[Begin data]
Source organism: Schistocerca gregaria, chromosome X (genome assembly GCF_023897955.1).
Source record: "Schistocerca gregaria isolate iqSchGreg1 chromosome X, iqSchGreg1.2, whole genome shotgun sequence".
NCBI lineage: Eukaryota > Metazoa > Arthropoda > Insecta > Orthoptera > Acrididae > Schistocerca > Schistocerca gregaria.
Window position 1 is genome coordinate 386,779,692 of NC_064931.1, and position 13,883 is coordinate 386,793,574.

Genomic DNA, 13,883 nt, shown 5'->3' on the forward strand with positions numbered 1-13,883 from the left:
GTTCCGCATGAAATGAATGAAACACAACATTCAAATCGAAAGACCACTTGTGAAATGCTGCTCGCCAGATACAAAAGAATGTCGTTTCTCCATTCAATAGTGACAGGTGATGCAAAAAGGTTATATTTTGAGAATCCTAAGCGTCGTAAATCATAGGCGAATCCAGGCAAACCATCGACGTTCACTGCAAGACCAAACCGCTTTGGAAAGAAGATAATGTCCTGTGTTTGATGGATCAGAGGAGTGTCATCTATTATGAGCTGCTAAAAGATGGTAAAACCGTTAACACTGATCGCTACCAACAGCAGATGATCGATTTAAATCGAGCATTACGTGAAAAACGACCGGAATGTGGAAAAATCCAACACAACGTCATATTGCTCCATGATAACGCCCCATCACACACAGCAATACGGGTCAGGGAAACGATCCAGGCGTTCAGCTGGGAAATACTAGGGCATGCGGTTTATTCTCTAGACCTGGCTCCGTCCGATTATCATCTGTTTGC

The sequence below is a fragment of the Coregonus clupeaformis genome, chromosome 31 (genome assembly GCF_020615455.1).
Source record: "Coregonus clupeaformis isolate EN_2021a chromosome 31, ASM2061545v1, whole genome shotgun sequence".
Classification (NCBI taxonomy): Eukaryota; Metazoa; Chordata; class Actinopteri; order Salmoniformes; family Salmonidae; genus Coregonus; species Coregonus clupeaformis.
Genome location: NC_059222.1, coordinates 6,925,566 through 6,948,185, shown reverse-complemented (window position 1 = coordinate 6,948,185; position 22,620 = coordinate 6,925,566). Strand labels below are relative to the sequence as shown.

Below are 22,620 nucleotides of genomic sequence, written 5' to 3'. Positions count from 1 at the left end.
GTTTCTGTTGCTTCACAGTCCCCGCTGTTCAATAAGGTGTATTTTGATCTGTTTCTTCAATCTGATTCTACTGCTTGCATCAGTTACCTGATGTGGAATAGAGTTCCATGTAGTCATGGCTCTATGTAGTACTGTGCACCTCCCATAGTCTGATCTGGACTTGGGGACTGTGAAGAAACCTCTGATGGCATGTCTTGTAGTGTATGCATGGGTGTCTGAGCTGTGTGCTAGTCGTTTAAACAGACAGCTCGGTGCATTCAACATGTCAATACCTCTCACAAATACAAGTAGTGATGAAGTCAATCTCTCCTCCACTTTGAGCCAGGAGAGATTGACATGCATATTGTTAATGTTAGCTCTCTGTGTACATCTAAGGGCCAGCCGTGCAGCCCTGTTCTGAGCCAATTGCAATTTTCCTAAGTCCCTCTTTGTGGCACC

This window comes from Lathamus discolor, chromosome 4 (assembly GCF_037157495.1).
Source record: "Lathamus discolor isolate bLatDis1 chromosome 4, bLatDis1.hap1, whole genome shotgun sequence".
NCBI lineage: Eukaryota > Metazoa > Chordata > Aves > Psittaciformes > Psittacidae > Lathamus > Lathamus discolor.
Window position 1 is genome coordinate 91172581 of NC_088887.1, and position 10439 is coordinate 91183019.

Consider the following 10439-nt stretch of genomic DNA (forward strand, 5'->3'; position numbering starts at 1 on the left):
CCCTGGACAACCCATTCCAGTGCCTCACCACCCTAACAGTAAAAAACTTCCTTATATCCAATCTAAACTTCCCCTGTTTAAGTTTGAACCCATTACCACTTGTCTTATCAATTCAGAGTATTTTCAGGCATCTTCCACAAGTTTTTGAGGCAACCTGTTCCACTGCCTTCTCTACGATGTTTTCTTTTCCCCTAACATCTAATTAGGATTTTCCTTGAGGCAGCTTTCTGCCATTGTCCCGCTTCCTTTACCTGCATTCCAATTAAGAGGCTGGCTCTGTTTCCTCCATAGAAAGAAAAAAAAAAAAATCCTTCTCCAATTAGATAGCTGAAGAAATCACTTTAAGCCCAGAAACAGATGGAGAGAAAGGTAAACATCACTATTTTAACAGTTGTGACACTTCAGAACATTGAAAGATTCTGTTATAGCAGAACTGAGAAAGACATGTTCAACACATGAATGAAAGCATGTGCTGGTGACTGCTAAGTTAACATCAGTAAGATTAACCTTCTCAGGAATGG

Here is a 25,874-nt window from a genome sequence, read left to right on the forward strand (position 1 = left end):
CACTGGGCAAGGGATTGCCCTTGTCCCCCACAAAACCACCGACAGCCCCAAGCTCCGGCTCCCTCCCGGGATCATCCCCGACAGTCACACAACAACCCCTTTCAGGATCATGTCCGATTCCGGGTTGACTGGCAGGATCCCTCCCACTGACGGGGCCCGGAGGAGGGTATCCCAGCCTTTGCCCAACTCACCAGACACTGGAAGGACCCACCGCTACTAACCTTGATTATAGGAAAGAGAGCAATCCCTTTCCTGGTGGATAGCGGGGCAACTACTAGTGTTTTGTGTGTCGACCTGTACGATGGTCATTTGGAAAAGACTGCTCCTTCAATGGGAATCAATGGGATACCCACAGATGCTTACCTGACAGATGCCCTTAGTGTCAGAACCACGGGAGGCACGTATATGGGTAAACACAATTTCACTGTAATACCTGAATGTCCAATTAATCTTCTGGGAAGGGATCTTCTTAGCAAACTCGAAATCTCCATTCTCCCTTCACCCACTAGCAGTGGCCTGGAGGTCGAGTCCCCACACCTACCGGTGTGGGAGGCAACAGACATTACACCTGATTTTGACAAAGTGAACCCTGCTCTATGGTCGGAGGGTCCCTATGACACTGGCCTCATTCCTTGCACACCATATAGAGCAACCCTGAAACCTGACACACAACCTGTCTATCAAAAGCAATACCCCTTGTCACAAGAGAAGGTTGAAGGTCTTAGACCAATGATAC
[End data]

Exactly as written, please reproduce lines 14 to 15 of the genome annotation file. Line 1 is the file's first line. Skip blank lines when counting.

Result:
Source record: "Lathamus discolor isolate bLatDis1 chromosome 4, bLatDis1.hap1, whole genome shotgun sequence".
NCBI lineage: Eukaryota > Metazoa > Chordata > Aves > Psittaciformes > Psittacidae > Lathamus > Lathamus discolor.